Deacon John Moore
This biography of a living person needs additional citations for verification. (October 2008) (Learn how and when to remove this template message)
|Deacon John Moore|
Moore at the Richmond Folk Festival 2015
|Birth name||John Moore|
|Born||June 23, 1941|
|Origin||New Orleans, Louisiana|
|Genres||Blues, Rhythm and Blues|
|Occupation(s)||Musician, bandleader, actor|
|Instruments||Vocals, guitar, tambourine|
|Years active||1950s –|
|Labels||Minit Records, RedBone Records, Vetter Communications|
|Website||Deacon John's Jump Blues|
Deacon John Moore (born June 23, 1941, New Orleans, Louisiana) better known as Deacon John, is a blues, rhythm and blues and rock and roll musician, singer, actor, and bandleader. John Moore was given the name "Deacon" by one of his band members. He did not like the name at first as he thought everyone would assume he was a gospel singer and never get gigs. However, based upon his early reputation, and at the urging of a music promoter, he decided to keep it as has been "Deacon John" ever since.
He was active on the New Orleans R&B scene since his teens, and became a session man on many hit recordings of the late 1950s and the 1960s, including those by Allen Toussaint, Irma Thomas, Lee Dorsey, Ernie K-Doe, and others.
His band The Ivories at New Orleans' Dew Drop Inn attracted an enthusiastic following, sometimes upstaging visiting national acts Moore was hired to open for. While highly regarded locally and by his fellow musicians, lack of hit records under his own name kept him from the national fame achieved by a number of his peers.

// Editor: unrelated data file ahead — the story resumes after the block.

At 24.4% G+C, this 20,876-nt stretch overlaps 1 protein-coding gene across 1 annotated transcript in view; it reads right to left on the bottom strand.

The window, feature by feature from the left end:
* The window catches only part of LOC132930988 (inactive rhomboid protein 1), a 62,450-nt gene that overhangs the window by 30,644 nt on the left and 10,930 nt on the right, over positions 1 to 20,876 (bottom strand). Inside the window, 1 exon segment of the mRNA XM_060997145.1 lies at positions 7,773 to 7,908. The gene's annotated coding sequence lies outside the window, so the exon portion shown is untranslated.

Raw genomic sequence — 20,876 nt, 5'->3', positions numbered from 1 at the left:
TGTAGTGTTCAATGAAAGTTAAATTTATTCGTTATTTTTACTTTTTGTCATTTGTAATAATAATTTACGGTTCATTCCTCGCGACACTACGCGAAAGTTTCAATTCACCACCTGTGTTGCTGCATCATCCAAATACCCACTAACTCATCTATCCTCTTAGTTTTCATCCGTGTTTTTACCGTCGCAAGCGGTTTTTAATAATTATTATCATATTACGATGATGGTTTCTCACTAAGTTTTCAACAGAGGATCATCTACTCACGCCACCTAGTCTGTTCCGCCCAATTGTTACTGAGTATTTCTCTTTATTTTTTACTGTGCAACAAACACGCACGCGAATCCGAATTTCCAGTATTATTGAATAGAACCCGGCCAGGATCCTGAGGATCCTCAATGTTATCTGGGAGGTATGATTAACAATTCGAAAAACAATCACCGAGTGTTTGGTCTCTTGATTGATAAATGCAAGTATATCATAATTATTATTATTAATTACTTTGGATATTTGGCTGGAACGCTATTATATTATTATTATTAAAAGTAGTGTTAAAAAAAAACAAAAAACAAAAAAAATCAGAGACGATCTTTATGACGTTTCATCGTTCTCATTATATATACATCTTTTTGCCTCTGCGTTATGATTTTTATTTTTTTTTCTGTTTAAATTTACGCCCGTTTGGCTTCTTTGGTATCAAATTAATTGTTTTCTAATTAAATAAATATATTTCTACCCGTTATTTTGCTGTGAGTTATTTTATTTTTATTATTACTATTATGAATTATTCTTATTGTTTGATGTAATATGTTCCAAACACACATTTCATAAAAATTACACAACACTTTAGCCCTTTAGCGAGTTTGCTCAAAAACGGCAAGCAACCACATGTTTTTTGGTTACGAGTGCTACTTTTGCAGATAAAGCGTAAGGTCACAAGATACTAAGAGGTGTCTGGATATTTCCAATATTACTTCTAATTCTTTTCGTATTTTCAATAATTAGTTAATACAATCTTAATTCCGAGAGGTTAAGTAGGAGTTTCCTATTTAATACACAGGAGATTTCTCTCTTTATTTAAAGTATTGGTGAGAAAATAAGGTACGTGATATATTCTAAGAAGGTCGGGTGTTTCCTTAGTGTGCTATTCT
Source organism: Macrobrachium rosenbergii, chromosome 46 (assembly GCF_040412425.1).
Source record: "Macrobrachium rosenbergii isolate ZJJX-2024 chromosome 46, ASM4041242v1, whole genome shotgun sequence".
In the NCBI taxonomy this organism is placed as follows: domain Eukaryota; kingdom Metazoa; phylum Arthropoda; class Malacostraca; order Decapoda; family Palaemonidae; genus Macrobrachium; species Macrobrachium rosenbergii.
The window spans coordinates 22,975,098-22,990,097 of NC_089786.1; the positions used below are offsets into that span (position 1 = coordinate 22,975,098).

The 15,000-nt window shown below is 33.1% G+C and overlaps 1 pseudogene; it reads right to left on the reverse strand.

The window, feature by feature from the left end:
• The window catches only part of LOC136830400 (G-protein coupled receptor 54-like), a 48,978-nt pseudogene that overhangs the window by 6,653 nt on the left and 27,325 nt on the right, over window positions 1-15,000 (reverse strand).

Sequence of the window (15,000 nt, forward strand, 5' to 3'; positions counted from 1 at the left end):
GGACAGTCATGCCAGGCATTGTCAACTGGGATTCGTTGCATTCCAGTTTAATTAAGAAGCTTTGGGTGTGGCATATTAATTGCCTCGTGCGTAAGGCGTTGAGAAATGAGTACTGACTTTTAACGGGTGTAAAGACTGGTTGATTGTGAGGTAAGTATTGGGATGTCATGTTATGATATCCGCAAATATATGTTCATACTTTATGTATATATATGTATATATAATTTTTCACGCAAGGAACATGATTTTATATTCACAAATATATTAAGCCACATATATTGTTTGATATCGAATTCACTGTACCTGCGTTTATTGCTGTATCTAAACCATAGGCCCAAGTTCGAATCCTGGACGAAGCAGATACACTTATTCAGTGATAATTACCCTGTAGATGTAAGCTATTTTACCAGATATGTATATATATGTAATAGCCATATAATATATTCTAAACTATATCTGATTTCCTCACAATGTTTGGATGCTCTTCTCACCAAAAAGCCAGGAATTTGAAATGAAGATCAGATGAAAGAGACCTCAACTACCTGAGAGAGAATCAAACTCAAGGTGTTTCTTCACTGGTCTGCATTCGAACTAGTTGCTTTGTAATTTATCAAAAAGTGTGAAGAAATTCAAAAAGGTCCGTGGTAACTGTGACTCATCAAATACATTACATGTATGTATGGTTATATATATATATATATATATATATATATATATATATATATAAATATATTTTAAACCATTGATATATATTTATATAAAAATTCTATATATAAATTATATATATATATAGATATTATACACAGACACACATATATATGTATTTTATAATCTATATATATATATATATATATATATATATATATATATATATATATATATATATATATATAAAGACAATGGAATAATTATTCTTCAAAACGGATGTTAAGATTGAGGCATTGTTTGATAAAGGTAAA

In 2000 Moore was inducted into the Louisiana Blues Hall of Fame.
He is featured in the documentary segment Going Back to New Orleans: The Deacon John Film and the concert CD, Deacon John's Jump Blues (2003).
On April 10, 2007, Moore's son Keith was shot and killed at the age of 42, in New Orleans. Keith was locally famous in New Orleans as ambient noise artist, Jambox Pyramid, and member of the punk band Manchild. In addition, Keith co-founded the experimental music event Noizefest in 2005 with local producer Sir Stephen, as an alternative, modern addition to the Jazzfest festivities.
In January 2008, Deacon John was selected to close the Inauguration of Louisiana Governor Bobby Jindal by performing "God Bless America" with the 156th Army Band and a Navy fly-over of jets, and later headline the Governor's Inaugural Ball.
Moore had his first taste of acting 1987 by appearing in the horror film Angel Heart. Moore did not appear on the big screen again until 2013 when he had a cameo in another horror film, The Last Exorcism Part II. Moore also guest starred in a few episodes of Treme during 2010.
- 1990 Singer of Song (Singer of Song)
- 1999 Live at the New Orleans Jazz & Heritage Festival 1994 (RedBone)
- 2003 Deacon John's Jump Blues (Vetter) CD & DVD
|2013||The Last Exorcism Part II||Old Bluesman|
|2010||Treme||Danny Nelson||3 episodes|
|1987||Angel Heart||Toots Sweet Band – Lead Guitar|
|Wikimedia Commons has media related to Deacon John Moore.|